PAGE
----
- Micro-yesses are the smallest possible things you can say “yes” to without triggering your nervous system’s survival responses.
- Your brain gets to decide what constitutes a "small" step.
- Micro-yesses prevent cognitive dissonance.
- Micro-yesses are actions for today, not promises for tomorrow.
It’s hard to spend any amount of time online and not be ambushed by images of perfectly appointed homes, blissfully happy (and clean) children, and clever influencers who can turn cauliflower into pizza, pasta, and even ice cream (yes, cauliflower ice cream is a thing.) Social media often makes it seem like everyone is crossing the finish line while you’re stuck at the starting gate. You're certainly not alone if you feel surrounded by a vast plain of discarded day planners, unused workout gear, and abandoned to-do lists.
Your Brain Wants You Alive, Not Productive
Human brains are not designed for productivity, happiness, or #slaytheday goal achievement. Human brains are engineered for pattern recognition, energy conservation, and life preservation. If your brain thinks you’re in danger—for any reason—it will kick into survival gear and put you in a state of fight, flight, or freeze.
Fight, flight, and freeze are physiological realities that often get mislabeled as pathology, procrastination, or laziness. You may logically think everything is “fine,” but logic has nothing to do with the survival functions of the autonomic nervous system. Fortunately, assuming you’re in a safe enough place with access to resources and your basic needs are met, you can train your brain out of procrastination and into action.
Work With Your Physiology, Not Against It
You may think the goal of exercising 15 minutes a day is small and reasonable. You may think journaling one page a day should be easy to do.
But remember—in a head-to-head battle between your logical definition of small and your nervous system’s interpretation of small, your nervous system will win. From a physiological point of view, “small” steps can be too big, and even baby steps can be too big (unless you’re Bob Wiley). If you’ve tried and failed to nail “small” goals, it’s time to harness the power of the micro-yes.
What is a Micro-Yes?
Micro-yesses are the smallest possible things you can say “yes” to without triggering your nervous system’s survival responses. Sometimes even the thought of “tomorrow” can overwhelm an already overwhelmed system. That’s why thoughts like, “I’ll start it/stop it/listen to it/clean it/organize it tomorrow…” often fall flat. Micro-yesses are designed to be done today. For example:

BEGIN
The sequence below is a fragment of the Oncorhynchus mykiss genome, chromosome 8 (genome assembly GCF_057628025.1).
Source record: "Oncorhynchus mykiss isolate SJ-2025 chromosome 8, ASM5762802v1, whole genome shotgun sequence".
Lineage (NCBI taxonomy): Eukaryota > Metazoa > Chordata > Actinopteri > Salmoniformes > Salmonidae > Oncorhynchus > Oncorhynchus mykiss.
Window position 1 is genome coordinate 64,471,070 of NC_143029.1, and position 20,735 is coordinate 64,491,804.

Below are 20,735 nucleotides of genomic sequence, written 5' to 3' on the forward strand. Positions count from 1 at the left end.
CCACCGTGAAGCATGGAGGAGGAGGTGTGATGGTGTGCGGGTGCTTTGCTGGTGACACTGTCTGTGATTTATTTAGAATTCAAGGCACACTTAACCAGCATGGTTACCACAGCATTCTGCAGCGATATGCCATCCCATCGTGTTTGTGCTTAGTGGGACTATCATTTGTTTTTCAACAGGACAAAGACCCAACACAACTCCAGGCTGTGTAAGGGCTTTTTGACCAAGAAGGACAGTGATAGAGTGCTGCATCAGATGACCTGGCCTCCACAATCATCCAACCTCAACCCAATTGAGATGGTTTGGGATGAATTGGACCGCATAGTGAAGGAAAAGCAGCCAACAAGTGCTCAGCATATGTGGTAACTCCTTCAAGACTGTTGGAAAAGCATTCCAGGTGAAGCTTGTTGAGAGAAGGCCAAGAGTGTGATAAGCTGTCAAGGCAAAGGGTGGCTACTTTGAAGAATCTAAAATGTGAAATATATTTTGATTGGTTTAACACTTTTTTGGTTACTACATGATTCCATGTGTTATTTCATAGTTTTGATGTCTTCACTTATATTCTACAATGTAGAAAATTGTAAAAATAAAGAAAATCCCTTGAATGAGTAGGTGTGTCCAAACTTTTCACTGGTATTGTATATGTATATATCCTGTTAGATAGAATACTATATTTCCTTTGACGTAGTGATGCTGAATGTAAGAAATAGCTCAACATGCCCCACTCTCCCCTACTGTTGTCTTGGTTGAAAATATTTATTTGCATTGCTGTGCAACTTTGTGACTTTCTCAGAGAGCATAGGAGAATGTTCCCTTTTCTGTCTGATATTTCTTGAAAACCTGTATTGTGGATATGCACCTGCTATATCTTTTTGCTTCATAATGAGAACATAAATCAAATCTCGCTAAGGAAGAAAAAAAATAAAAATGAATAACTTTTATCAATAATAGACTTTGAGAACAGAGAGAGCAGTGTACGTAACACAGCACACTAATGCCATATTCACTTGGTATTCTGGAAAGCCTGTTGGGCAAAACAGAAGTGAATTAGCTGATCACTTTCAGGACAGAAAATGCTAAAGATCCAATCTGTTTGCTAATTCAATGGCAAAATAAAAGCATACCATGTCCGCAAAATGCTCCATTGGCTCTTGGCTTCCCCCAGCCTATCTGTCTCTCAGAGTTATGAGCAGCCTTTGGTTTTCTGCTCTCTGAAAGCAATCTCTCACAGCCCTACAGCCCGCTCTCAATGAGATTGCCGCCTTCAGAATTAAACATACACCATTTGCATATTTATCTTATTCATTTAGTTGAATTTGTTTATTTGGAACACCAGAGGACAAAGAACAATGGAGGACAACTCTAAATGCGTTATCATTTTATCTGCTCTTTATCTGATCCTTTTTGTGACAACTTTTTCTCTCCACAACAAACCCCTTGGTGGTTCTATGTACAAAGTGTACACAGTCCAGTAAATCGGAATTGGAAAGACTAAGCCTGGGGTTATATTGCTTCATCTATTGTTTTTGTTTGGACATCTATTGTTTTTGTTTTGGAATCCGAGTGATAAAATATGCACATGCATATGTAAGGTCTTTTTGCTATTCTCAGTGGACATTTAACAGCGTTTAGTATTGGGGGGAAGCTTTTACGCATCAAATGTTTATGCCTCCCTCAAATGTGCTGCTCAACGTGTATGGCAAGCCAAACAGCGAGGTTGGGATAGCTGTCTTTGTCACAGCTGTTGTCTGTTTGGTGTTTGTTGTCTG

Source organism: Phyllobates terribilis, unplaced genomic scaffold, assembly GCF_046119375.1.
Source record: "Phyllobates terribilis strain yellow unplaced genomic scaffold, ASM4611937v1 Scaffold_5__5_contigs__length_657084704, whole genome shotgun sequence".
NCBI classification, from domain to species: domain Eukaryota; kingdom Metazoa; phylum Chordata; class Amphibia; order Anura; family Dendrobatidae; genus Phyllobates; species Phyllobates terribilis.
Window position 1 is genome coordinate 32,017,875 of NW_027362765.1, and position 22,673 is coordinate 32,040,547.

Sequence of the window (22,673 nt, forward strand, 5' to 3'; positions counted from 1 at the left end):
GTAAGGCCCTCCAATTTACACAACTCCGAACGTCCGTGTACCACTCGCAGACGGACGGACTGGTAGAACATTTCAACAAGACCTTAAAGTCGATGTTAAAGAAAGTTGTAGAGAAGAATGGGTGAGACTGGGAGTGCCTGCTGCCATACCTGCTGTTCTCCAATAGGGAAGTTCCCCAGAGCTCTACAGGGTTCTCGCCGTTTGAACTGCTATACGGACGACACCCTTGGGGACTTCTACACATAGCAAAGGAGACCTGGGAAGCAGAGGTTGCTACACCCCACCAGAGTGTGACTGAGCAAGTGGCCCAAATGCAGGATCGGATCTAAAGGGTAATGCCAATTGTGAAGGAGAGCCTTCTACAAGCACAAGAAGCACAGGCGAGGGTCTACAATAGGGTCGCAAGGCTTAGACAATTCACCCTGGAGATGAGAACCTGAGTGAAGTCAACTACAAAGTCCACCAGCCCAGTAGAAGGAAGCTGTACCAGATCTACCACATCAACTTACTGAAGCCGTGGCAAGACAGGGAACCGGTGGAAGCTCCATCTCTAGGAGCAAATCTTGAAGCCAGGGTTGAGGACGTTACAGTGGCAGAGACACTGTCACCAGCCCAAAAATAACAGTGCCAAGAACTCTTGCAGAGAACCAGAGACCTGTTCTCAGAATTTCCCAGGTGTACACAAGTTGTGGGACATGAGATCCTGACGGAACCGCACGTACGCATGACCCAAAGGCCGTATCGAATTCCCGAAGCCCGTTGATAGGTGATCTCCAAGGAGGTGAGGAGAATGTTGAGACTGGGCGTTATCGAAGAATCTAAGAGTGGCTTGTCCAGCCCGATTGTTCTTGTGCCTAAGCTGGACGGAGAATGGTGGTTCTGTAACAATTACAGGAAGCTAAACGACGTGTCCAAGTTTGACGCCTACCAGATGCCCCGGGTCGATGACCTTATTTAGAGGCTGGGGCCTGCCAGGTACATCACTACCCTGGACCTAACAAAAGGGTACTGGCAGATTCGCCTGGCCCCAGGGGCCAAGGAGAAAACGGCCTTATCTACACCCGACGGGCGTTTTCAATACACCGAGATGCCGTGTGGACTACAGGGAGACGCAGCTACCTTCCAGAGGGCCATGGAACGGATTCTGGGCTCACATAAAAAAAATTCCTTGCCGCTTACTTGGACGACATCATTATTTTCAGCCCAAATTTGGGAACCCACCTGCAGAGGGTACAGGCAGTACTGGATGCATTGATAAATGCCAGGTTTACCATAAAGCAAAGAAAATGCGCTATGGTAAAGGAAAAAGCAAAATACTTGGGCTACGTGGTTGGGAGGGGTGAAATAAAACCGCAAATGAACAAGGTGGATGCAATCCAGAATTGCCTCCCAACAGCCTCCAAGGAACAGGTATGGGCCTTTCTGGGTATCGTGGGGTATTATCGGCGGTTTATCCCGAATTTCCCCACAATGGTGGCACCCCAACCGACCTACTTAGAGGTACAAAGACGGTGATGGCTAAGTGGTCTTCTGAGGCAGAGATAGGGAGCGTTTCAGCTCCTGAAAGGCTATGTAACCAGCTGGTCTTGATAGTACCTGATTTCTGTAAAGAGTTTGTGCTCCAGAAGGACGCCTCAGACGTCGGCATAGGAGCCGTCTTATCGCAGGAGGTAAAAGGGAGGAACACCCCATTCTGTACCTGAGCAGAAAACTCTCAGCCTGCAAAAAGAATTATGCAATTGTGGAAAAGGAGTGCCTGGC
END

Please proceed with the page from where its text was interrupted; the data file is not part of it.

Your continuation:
Instead of: “I’ll work out tomorrow.”
A micro-yes could be: “I’m going to get dressed today.”
Instead of: “I’ll clean my space tomorrow.”
A micro-yes could be: “I’ll move the food from the counter to the trash today.
The Psychological Benefits of Micro-Yesses
Not only do micro-yesses keep you physiologically in neocortical (logical and choice-based) mode, but psychologically, when you keep your word to yourself, you can avoid cognitive dissonance. Cognitive dissonance "is a term for the state of discomfort felt when two or more modes of thought contradict each other. The clashing cognitions may include ideas, beliefs, or the knowledge that one has behaved in a certain way.”
Further, researchers at the University of Zurich found “the pattern of brain activity suggests that breaking a promise triggers an emotional conflict in the promise breaker due to the suppression of an honest response.” Cognitive dissonance and promise-breaking use up the bandwidth needed for productivity and goal accomplishment.
Why bother doing something so small?
I’ve heard people object, “But how am I supposed to get anything done if I’m doing something that’s even smaller than a small step?” The answer? “A lot faster than if you keep trying to take too-big steps and wind up in freeze.”
Micro-yesses may seem impotent, but they compound rapidly and create the neurochemical resources you need to do bigger things. When your nervous system is stuck in survival mode, many people attribute their inaction to laziness and then proceed to shame and berate themselves. But shame and self-flagellation are not sustainable strategies. Harsh self-talk releases stress hormones that further aggravate the very survival physiology you’re trying to shift.
Harnessing the power of a micro-yes today is an easy-to-use tool that can shift you from stuck to GO.
Dos and Don’ts
- Do remind yourself that your brain is designed for survival, not productivity.
- Do look for the smallest possible step you can say yes to today—not tomorrow.
- Do remember that shaming self-talk makes the situation worse.
- Don’t assume everyone is crushing their goals–you are not alone if you feel stuck.
- Don’t judge the size of your micro-yes–they’re called “micro” for a reason.
- Don’t assume there’s something wrong with you if small steps feel too big. Your nervous system gets to decide what constitutes a “small enough” step.
Schmidt NB, Richey JA, Zvolensky MJ, Maner JK. Exploring human freeze responses to a threat stressor. J Behav Ther Exp Psychiatry. 2008 Sep;39(3):292-304. doi: 10.1016/j.jbtep.2007.08.002. Epub 2007 Aug 12. PMID: 17880916; PMCID: PMC2489204.
University of Zurich. (2009, December 10). Brain activity exposes those who break promises. ScienceDaily. Retrieved from www.sciencedaily.com/releases/2009/12/091209121156.htm